First, because consumers use social media more than any other media outlet, PR firms need to be fast in responding to negative press so as to take control of the conversation consumers have online.

Second, because consumers have a negative perception of companies that have had negative press coverage, PR teams need to be vigilant in promoting consistent positive messaging that contains the voice and values of a brand.

Third, consumers will change their purchasing behavior in response to news events, as evidenced by the three case studies of United Airlines, Pepsi, and Chick-Fil-A. As a result, PR teams must know when to admit to a mistake in order to regain trust from consumers who may be hesitant to continue purchasing from that brand.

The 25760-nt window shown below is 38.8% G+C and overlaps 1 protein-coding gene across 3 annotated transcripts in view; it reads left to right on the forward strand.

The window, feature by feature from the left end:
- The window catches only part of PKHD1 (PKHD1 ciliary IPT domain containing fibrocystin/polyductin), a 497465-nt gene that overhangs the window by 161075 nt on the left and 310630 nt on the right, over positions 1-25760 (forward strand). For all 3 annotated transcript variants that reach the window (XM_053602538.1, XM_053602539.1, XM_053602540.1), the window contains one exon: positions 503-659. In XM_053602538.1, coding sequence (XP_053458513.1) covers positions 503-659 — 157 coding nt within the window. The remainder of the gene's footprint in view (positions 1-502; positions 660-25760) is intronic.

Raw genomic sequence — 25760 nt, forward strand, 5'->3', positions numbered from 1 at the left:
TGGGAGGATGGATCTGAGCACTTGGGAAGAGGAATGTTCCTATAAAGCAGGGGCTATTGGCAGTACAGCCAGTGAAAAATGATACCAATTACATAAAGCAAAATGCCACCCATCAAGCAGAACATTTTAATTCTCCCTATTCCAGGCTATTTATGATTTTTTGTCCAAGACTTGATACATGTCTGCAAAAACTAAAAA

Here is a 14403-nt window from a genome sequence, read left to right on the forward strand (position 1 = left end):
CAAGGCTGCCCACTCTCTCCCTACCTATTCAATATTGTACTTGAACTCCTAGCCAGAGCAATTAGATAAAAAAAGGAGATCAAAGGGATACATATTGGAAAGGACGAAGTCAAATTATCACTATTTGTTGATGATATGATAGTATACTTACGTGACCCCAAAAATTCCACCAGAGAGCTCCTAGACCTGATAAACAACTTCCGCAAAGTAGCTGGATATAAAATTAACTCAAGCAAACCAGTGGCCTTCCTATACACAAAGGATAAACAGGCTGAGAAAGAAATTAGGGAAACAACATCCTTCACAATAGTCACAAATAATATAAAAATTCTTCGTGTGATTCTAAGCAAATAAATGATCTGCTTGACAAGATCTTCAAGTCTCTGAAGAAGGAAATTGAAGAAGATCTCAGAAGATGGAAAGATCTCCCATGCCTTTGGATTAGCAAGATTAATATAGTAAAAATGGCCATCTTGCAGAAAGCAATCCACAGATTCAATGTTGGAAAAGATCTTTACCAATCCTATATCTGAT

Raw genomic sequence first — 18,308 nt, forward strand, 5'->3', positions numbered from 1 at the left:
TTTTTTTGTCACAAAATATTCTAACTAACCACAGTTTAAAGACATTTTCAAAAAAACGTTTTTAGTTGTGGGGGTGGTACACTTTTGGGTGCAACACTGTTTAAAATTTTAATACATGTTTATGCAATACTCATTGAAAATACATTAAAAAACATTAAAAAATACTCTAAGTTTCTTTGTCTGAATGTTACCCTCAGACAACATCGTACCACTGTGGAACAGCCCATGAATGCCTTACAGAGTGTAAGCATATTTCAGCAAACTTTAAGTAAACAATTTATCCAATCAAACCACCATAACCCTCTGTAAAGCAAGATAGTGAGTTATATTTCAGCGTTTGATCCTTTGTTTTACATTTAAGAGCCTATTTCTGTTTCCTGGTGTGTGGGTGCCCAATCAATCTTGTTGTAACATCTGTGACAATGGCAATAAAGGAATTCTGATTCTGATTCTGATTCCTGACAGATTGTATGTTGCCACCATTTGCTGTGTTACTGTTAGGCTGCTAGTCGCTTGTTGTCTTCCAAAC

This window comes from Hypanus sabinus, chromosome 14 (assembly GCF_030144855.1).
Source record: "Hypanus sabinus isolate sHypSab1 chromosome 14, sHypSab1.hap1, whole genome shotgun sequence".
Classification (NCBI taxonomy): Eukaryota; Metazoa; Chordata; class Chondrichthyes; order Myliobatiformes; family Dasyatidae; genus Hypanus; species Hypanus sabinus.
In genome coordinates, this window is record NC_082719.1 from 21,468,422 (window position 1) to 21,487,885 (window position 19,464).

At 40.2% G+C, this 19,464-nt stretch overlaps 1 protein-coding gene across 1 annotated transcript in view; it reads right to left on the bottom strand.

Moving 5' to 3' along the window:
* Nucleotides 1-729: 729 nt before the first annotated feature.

Finally, a brand’s value is arguably the most important component of a successful company. To protect this brand value in both the short and long-term, it’s the responsibility of a solid PR team to ensure consumers associate positively with a company and ultimately choose to remain loyal to that brand.

Clutch surveyed 1,000 consumers above the age of 18 and located in the United States.

A version of this post originally appeared on the Clutch blog; reprinted with permission.

Jenna Seter
Jenna Seter is a marketer and content developer at Clutch, a B2B research firm in the heart of Washington, DC. Connect with her on LinkedIn, or feel free to reach out with any questions, comments, or concerns at jenna@clutch.co